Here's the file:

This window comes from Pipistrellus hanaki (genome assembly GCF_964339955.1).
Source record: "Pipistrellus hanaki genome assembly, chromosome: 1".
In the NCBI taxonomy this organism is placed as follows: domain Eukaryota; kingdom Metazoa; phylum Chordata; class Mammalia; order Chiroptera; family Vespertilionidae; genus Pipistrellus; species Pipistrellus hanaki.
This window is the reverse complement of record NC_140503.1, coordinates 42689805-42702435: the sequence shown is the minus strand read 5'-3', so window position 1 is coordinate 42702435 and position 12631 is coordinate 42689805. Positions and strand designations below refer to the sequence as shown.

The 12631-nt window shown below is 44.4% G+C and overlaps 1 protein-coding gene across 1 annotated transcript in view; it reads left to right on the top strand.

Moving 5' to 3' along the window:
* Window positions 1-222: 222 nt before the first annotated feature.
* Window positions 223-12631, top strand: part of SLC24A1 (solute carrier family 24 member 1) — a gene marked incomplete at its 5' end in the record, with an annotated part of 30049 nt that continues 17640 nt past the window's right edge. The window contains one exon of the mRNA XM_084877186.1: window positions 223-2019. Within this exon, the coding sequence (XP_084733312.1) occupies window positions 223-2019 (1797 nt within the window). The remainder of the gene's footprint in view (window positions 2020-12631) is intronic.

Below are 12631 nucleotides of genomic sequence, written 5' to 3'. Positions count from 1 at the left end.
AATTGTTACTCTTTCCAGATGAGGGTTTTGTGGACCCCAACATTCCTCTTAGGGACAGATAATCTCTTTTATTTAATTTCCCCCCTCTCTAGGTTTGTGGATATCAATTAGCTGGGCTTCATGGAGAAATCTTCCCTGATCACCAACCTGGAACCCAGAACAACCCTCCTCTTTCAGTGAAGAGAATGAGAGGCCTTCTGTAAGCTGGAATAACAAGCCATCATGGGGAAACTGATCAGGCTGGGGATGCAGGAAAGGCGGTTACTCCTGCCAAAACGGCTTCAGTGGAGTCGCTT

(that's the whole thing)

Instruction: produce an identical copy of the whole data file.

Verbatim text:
This window comes from Pipistrellus hanaki (genome assembly GCF_964339955.1).
Source record: "Pipistrellus hanaki genome assembly, chromosome: 1".
In the NCBI taxonomy this organism is placed as follows: domain Eukaryota; kingdom Metazoa; phylum Chordata; class Mammalia; order Chiroptera; family Vespertilionidae; genus Pipistrellus; species Pipistrellus hanaki.
This window is the reverse complement of record NC_140503.1, coordinates 42689805-42702435: the sequence shown is the minus strand read 5'-3', so window position 1 is coordinate 42702435 and position 12631 is coordinate 42689805. Positions and strand designations below refer to the sequence as shown.

The 12631-nt window shown below is 44.4% G+C and overlaps 1 protein-coding gene across 1 annotated transcript in view; it reads left to right on the top strand.

Moving 5' to 3' along the window:
* Window positions 1-222: 222 nt before the first annotated feature.
* Window positions 223-12631, top strand: part of SLC24A1 (solute carrier family 24 member 1) — a gene marked incomplete at its 5' end in the record, with an annotated part of 30049 nt that continues 17640 nt past the window's right edge. The window contains one exon of the mRNA XM_084877186.1: window positions 223-2019. Within this exon, the coding sequence (XP_084733312.1) occupies window positions 223-2019 (1797 nt within the window). The remainder of the gene's footprint in view (window positions 2020-12631) is intronic.

Below are 12631 nucleotides of genomic sequence, written 5' to 3'. Positions count from 1 at the left end.
AATTGTTACTCTTTCCAGATGAGGGTTTTGTGGACCCCAACATTCCTCTTAGGGACAGATAATCTCTTTTATTTAATTTCCCCCCTCTCTAGGTTTGTGGATATCAATTAGCTGGGCTTCATGGAGAAATCTTCCCTGATCACCAACCTGGAACCCAGAACAACCCTCCTCTTTCAGTGAAGAGAATGAGAGGCCTTCTGTAAGCTGGAATAACAAGCCATCATGGGGAAACTGATCAGGCTGGGGATGCAGGAAAGGCGGTTACTCCTGCCAAAACGGCTTCAGTGGAGTCGCTT